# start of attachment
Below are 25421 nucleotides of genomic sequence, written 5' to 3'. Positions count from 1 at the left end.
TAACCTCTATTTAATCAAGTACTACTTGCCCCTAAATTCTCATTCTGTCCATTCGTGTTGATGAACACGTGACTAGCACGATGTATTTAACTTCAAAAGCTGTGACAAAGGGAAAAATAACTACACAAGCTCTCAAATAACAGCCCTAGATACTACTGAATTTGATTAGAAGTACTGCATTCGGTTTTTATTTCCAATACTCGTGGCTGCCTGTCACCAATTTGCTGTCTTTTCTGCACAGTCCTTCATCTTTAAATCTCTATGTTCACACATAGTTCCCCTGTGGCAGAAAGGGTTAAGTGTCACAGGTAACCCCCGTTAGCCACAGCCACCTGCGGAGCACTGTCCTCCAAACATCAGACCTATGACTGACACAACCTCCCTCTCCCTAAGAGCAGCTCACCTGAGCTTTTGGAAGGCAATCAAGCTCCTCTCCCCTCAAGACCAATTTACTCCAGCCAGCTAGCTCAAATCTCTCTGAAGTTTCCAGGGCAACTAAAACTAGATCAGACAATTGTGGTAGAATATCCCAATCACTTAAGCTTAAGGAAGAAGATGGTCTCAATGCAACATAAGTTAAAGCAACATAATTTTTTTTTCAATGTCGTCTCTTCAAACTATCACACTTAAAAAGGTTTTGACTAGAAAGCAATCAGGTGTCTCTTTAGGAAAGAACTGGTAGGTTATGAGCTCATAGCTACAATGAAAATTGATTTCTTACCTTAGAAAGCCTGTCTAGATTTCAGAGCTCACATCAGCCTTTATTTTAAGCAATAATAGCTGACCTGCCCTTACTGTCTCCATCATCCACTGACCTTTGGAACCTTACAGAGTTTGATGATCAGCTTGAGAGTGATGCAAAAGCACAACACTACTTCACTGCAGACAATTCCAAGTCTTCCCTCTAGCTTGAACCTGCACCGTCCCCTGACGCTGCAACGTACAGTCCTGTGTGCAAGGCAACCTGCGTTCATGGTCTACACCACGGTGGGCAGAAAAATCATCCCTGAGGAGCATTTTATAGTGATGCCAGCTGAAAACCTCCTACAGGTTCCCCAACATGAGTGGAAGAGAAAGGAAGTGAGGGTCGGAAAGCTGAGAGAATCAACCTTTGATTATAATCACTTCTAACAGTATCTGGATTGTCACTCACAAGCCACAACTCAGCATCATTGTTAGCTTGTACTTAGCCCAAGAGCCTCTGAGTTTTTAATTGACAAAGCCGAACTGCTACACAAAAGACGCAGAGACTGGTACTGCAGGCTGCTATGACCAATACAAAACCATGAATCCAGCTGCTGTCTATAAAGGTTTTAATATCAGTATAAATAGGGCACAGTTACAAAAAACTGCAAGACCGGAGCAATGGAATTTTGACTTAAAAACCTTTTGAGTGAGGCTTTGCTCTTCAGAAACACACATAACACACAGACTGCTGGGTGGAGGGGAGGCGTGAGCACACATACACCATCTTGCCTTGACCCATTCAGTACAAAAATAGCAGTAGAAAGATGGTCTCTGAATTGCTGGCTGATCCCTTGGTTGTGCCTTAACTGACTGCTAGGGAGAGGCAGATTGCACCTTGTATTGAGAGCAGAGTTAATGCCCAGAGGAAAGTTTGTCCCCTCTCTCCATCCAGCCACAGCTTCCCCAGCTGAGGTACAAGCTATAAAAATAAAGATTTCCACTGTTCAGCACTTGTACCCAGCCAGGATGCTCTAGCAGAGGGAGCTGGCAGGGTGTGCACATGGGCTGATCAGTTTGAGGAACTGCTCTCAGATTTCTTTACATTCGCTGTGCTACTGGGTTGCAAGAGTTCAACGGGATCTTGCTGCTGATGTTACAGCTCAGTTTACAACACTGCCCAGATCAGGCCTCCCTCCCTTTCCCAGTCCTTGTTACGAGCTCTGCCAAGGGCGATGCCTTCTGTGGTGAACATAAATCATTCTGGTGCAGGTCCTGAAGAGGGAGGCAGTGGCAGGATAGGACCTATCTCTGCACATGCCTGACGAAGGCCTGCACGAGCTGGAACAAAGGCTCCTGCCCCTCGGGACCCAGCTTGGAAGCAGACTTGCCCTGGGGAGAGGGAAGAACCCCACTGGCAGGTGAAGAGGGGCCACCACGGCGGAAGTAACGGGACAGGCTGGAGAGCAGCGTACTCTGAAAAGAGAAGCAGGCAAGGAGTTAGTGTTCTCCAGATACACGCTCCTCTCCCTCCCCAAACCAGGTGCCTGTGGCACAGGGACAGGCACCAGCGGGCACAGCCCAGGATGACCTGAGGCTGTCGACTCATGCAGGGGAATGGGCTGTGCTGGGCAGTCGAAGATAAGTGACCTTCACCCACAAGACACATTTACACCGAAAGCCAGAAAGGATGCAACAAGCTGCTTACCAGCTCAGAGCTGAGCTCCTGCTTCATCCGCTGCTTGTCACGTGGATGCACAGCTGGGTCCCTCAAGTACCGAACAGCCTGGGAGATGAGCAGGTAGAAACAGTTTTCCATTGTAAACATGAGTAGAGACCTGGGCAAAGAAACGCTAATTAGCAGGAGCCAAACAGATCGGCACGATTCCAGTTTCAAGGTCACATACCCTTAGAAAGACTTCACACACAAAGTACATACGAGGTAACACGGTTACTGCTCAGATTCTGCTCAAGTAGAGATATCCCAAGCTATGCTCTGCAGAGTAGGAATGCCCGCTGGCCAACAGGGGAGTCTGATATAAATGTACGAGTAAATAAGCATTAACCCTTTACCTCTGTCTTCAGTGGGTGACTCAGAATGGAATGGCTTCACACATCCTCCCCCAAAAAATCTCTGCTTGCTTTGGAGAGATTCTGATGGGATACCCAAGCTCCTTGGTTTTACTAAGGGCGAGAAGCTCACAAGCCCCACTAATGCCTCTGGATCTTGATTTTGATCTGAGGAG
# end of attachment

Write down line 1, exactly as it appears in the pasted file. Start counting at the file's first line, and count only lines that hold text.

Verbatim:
Below are 25421 nucleotides of genomic sequence, written 5' to 3'. Positions count from 1 at the left end.